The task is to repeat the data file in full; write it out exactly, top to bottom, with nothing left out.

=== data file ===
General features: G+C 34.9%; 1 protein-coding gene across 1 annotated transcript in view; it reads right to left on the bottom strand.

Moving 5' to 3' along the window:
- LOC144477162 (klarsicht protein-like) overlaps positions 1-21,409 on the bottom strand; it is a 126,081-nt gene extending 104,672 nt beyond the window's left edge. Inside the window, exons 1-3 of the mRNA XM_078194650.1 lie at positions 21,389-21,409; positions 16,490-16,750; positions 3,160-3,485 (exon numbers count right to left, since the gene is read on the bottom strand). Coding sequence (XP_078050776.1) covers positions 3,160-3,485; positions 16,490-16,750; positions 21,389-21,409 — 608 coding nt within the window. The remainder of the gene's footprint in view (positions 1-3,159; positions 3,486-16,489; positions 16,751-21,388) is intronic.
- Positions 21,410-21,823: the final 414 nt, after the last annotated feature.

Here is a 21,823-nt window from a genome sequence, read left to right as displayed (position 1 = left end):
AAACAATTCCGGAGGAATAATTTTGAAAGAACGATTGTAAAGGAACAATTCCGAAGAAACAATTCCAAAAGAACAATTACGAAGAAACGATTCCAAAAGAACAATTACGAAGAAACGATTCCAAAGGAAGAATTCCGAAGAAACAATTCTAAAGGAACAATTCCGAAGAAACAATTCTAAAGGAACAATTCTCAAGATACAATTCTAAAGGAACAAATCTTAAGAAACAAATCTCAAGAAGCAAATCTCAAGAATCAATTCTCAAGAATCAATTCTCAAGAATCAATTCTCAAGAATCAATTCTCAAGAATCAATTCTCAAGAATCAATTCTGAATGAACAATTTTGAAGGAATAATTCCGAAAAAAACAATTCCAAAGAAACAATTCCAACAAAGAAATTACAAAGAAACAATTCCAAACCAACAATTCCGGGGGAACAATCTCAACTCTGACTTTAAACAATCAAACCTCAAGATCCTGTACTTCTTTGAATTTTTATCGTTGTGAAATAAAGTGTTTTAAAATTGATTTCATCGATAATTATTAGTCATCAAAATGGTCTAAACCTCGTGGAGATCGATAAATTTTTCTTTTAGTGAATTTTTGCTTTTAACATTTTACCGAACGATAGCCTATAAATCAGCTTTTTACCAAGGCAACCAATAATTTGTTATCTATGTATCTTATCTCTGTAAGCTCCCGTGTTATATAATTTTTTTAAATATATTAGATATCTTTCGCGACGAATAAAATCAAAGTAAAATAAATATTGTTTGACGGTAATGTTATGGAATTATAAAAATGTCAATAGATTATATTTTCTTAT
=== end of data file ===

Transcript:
General features: G+C 34.9%; 1 protein-coding gene across 1 annotated transcript in view; it reads right to left on the bottom strand.

Moving 5' to 3' along the window:
- LOC144477162 (klarsicht protein-like) overlaps positions 1-21,409 on the bottom strand; it is a 126,081-nt gene extending 104,672 nt beyond the window's left edge. Inside the window, exons 1-3 of the mRNA XM_078194650.1 lie at positions 21,389-21,409; positions 16,490-16,750; positions 3,160-3,485 (exon numbers count right to left, since the gene is read on the bottom strand). Coding sequence (XP_078050776.1) covers positions 3,160-3,485; positions 16,490-16,750; positions 21,389-21,409 — 608 coding nt within the window. The remainder of the gene's footprint in view (positions 1-3,159; positions 3,486-16,489; positions 16,751-21,388) is intronic.
- Positions 21,410-21,823: the final 414 nt, after the last annotated feature.

Here is a 21,823-nt window from a genome sequence, read left to right as displayed (position 1 = left end):
AAACAATTCCGGAGGAATAATTTTGAAAGAACGATTGTAAAGGAACAATTCCGAAGAAACAATTCCAAAAGAACAATTACGAAGAAACGATTCCAAAAGAACAATTACGAAGAAACGATTCCAAAGGAAGAATTCCGAAGAAACAATTCTAAAGGAACAATTCCGAAGAAACAATTCTAAAGGAACAATTCTCAAGATACAATTCTAAAGGAACAAATCTTAAGAAACAAATCTCAAGAAGCAAATCTCAAGAATCAATTCTCAAGAATCAATTCTCAAGAATCAATTCTCAAGAATCAATTCTCAAGAATCAATTCTCAAGAATCAATTCTGAATGAACAATTTTGAAGGAATAATTCCGAAAAAAACAATTCCAAAGAAACAATTCCAACAAAGAAATTACAAAGAAACAATTCCAAACCAACAATTCCGGGGGAACAATCTCAACTCTGACTTTAAACAATCAAACCTCAAGATCCTGTACTTCTTTGAATTTTTATCGTTGTGAAATAAAGTGTTTTAAAATTGATTTCATCGATAATTATTAGTCATCAAAATGGTCTAAACCTCGTGGAGATCGATAAATTTTTCTTTTAGTGAATTTTTGCTTTTAACATTTTACCGAACGATAGCCTATAAATCAGCTTTTTACCAAGGCAACCAATAATTTGTTATCTATGTATCTTATCTCTGTAAGCTCCCGTGTTATATAATTTTTTTAAATATATTAGATATCTTTCGCGACGAATAAAATCAAAGTAAAATAAATATTGTTTGACGGTAATGTTATGGAATTATAAAAATGTCAATAGATTATATTTTCTTAT